Working With Fishers:
the Tuna-Dolphin Problem Was Almost Solved
- Cheif Scientist, Inter-American Tropical Tuna Commission
can be an important tool in mitigating some of the ecological impacts of
fisheries. Their knowledge of the ways in which the gear works and of the
behavior of target and non-target species are critical elements to reduce
bycatches. There is a large accumulation of information on these subjects
in the minds of the captains and crews who participate in a fishery. One
of the main roles of the scientists involved in solving bycatch problems
is to tap this resource, and to separate the insightful observations from
the misconceptions and myths that are mixed with them.
In the eastern Pacific purse-seine fishery, three species
of tunas are the target: yellowfin tuna (Thunnus albacares), bigeye tuna
(T. obesus), and skipjack tuna (Katsuwonus pelamis). The schools are detected
and caught in different ways: they are found associated with groups of dolphins,
associated with floating objects, or at the surface, often in association
with seabirds. For many years, the main component of the fishery was the
capture of large yellowfin tuna in “dolphin sets”. Early in the development
of this fishery, many dolphins were killed, and for over a decade the levels
of dolphin mortality were high, and probably non-sustainable.
This mortality caused major concerns among managers, environmental groups,
and sectors of the industry that saw the public response to the figures,
and realized that the issue had to be addressed. In the case of the tuna-dolphin
problem in the eastern Pacific, most of the technical and operational solutions
came directly from the fishers, or resulted from the interactions between
scientists and fishers. Dolphin mortality in the tuna purse-seine fishery
results from a combination of factors that include environmental conditions
(e.g. currents, visibility), gear and equipment, good judgment by the fishers
deciding when to make a set, and skill to perform the maneuvers to release
Scientific studies helped to separate the factors causing or increasing
dolphin mortality, but fishers provided the initial clues as to the factors
to consider, and most of the suggestions for technical and operational solutions.
Seminars for fishing captains became opportunities for the exchange of ideas
and experiences among fishers and between them and boat owners, scientists,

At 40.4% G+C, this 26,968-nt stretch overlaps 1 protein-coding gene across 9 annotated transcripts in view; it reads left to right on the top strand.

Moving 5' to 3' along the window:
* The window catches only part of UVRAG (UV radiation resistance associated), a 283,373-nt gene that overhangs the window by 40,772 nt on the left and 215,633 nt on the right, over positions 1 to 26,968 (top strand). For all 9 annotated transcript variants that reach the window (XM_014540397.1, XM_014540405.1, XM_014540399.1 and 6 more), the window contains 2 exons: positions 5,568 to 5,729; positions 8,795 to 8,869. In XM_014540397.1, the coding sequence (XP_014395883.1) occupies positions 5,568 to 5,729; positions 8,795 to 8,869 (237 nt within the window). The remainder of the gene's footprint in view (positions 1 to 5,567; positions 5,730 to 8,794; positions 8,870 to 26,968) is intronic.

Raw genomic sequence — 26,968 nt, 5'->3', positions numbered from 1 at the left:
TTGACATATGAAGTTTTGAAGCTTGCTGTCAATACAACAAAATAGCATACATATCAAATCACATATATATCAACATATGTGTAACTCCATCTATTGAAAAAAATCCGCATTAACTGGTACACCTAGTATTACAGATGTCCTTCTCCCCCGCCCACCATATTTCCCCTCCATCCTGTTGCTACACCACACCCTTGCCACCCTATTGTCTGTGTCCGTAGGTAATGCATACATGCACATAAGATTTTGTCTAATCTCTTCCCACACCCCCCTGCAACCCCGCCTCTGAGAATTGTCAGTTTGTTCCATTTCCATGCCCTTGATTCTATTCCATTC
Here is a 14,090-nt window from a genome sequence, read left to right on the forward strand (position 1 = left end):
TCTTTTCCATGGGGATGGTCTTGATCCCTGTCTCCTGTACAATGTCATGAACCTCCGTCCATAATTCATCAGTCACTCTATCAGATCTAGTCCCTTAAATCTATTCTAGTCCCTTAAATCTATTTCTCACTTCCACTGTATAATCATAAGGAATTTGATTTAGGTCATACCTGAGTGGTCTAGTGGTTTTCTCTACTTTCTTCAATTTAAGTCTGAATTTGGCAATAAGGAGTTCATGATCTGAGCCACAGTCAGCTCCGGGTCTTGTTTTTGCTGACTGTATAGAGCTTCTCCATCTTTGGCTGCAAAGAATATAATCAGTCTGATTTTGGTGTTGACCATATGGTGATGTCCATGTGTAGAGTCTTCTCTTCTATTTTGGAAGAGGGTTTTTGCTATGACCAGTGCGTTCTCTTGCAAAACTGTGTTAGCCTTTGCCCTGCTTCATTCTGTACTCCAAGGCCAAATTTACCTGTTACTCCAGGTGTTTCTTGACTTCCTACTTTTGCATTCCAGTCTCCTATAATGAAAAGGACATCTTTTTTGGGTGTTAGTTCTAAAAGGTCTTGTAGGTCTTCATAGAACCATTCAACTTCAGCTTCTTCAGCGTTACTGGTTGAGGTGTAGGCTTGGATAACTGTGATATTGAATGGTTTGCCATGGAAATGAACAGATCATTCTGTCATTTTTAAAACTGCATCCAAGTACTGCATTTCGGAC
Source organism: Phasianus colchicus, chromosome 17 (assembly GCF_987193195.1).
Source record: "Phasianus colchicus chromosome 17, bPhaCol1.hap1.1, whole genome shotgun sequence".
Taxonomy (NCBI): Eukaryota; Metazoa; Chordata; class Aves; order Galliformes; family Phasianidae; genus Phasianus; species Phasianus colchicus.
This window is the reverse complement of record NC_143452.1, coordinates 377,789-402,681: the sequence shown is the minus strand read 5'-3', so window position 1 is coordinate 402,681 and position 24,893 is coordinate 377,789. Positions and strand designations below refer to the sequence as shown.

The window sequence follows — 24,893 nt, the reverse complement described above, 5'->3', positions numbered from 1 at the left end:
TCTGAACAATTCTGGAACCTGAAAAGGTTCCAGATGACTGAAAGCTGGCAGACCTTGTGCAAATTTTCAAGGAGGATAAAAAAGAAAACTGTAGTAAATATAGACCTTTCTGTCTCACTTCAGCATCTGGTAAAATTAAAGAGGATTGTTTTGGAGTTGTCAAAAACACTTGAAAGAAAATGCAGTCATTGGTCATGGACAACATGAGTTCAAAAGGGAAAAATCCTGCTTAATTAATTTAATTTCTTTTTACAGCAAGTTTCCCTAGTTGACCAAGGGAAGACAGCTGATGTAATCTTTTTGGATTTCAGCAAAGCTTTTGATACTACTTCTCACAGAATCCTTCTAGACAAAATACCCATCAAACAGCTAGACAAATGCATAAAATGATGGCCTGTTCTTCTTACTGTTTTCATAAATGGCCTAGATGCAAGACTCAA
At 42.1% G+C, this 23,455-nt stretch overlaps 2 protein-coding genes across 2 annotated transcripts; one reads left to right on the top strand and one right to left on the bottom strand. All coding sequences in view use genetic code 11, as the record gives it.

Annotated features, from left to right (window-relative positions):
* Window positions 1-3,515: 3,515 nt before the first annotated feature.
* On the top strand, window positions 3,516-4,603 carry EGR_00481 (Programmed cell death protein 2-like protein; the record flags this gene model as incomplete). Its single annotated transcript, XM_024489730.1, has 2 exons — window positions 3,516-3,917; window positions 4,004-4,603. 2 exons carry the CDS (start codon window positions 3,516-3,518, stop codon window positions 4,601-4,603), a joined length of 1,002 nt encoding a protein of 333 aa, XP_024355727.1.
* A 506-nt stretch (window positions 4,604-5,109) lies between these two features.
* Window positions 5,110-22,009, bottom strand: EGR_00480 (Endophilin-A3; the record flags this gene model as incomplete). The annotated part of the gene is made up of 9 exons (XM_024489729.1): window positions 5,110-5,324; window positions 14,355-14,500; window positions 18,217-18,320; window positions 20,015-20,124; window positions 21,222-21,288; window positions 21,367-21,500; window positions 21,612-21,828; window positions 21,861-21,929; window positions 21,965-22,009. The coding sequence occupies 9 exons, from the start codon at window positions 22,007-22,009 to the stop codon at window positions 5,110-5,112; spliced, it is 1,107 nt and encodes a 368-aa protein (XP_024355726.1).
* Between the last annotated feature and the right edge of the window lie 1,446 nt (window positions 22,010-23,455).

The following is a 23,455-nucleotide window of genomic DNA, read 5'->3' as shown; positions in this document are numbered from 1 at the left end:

and managers involved in the problem. The evaluation of the level of skill
of the fishers in releasing dolphins also required the development of scientific
methods that eliminated confounding effects, after the fishers had identified
these as a major source of variation in the results.
The heterogeneity of the performances led to the proposal
to utilize individual vessel limits to reward those better qualified to
fish with a reduced impact on the ecosystem. This system promotes “natural
selection” of fishers, rewarding those who combined the best knowledge with
the motivation to solve the problem. It provided a significant incentive
for the continued acquisition of knowledge that resulted in a dramatic reduction
in dolphin mortality of almost 99% between 1986 and 2000.
In recent years, some environmental groups tried to solve the problem by
shutting down the fishery on dolphins. This pushed a section of the fleet
to concentrate their efforts on the other “dolphin-safe” ways of fishing
that have no, or very little, impact on dolphins. Unfortunately, these alternative
methods resulted in catches of juvenile individuals of some of the tunas
with the consequent reduction in yield of the fishery. This shift also brought
to the surface the other ecological impacts of the alternatives. Instead
of dolphins, the bycatches were composed of small, immature tunas, sharks,
billfishes, mahi-mahi, wahoo, and other species.
The trade-offs posed a dilemma to all participants,
including managers and environmental groups. Would it be ecologically sound
to replace a low and controlled dolphin bycatch with a much larger and more
diversified bycatch of other species, whose significance couldn’t be assessed?
When is total dolphin protection a rational objective for ecosystem management?
To the scientists, it presents the challenges of having to provide advice
that requires a comparison of “apples and oranges” (i.e. how many sharks
and billfishes is a dolphin worth?), and of dealing with perhaps the more
fundamental question of bycatch management: is a very highly selective fishery
a sustainable way to harvest an ecosystem?
Martin Hall started his education in Argentina completing his first degree
at the University of Buenos Aires and earning his Ph.D. in Fisheries at the
University of Washington. Dr. Hall has served as the Head of the Tuna-Dolphin
Program of the Inter-American Tropical Tuna Commission since 1984. Martin
is also an Adjunct Professor at the University of British Columbia and a
Member of the Board of Directors of the National Fisheries Conservation Center.
His current research and writing involves global bycatch issues often focusing
on the Tuna-Dolphin problem.
HALL, M.A. 1996.
On bycatches. Rev. Fish Biol. and Fisheries. Vol. 6:319-352.
HALL, M.A. 1998
. An ecological view of the tuna-dolphin problem. Rev. Fish Biol. and Fisheries.
HALL, M.A. and DONOVAN, G. P
. Environmentalists, fishers, cetaceans and fish: is there a
balance and can science help to find it? In Evans, P. and
Raga, A, (eds.) “Marine Mammals: Biology and Conservation” A chapter
in a book to be published by Plenum Press in December 2001
HALL, M.A., CAMPA, M. and GOMEZ, M
. Solving the tuna-dolphin problem in the eastern Pacific purse-seine fishery.
Accepted for publication by the Ocean Yearbook Vol 17.
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